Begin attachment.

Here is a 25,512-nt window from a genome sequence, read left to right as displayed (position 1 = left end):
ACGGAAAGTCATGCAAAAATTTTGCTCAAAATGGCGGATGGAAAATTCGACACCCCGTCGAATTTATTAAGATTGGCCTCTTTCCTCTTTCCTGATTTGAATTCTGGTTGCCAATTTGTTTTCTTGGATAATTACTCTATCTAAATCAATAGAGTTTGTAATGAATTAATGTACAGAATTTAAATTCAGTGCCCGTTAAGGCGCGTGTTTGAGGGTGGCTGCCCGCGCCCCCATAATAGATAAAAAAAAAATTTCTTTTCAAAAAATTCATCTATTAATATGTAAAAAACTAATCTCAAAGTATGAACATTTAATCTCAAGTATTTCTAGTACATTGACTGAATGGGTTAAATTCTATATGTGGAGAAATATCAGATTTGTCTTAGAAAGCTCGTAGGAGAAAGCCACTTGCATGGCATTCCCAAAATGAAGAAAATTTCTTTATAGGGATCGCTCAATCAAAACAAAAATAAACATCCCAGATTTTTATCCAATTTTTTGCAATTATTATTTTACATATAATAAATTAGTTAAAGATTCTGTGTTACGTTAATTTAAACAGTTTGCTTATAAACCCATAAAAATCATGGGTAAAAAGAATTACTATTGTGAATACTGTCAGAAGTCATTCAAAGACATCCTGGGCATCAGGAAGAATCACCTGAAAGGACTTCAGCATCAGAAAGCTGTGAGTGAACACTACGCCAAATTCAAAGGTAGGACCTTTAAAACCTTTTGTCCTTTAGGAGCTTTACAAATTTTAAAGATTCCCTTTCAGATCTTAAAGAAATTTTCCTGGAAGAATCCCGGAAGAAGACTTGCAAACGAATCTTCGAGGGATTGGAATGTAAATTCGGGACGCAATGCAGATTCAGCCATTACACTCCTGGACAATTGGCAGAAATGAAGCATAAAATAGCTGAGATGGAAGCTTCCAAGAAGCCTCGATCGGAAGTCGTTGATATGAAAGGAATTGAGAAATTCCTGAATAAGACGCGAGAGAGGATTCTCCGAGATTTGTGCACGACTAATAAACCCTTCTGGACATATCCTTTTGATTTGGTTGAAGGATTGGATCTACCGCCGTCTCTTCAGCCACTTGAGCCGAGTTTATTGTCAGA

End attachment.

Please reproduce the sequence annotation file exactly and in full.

Here is a 25,512-nt window from a genome sequence, read left to right as displayed (position 1 = left end):
ACGGAAAGTCATGCAAAAATTTTGCTCAAAATGGCGGATGGAAAATTCGACACCCCGTCGAATTTATTAAGATTGGCCTCTTTCCTCTTTCCTGATTTGAATTCTGGTTGCCAATTTGTTTTCTTGGATAATTACTCTATCTAAATCAATAGAGTTTGTAATGAATTAATGTACAGAATTTAAATTCAGTGCCCGTTAAGGCGCGTGTTTGAGGGTGGCTGCCCGCGCCCCCATAATAGATAAAAAAAAAATTTCTTTTCAAAAAATTCATCTATTAATATGTAAAAAACTAATCTCAAAGTATGAACATTTAATCTCAAGTATTTCTAGTACATTGACTGAATGGGTTAAATTCTATATGTGGAGAAATATCAGATTTGTCTTAGAAAGCTCGTAGGAGAAAGCCACTTGCATGGCATTCCCAAAATGAAGAAAATTTCTTTATAGGGATCGCTCAATCAAAACAAAAATAAACATCCCAGATTTTTATCCAATTTTTTGCAATTATTATTTTACATATAATAAATTAGTTAAAGATTCTGTGTTACGTTAATTTAAACAGTTTGCTTATAAACCCATAAAAATCATGGGTAAAAAGAATTACTATTGTGAATACTGTCAGAAGTCATTCAAAGACATCCTGGGCATCAGGAAGAATCACCTGAAAGGACTTCAGCATCAGAAAGCTGTGAGTGAACACTACGCCAAATTCAAAGGTAGGACCTTTAAAACCTTTTGTCCTTTAGGAGCTTTACAAATTTTAAAGATTCCCTTTCAGATCTTAAAGAAATTTTCCTGGAAGAATCCCGGAAGAAGACTTGCAAACGAATCTTCGAGGGATTGGAATGTAAATTCGGGACGCAATGCAGATTCAGCCATTACACTCCTGGACAATTGGCAGAAATGAAGCATAAAATAGCTGAGATGGAAGCTTCCAAGAAGCCTCGATCGGAAGTCGTTGATATGAAAGGAATTGAGAAATTCCTGAATAAGACGCGAGAGAGGATTCTCCGAGATTTGTGCACGACTAATAAACCCTTCTGGACATATCCTTTTGATTTGGTTGAAGGATTGGATCTACCGCCGTCTCTTCAGCCACTTGAGCCGAGTTTATTGTCAGA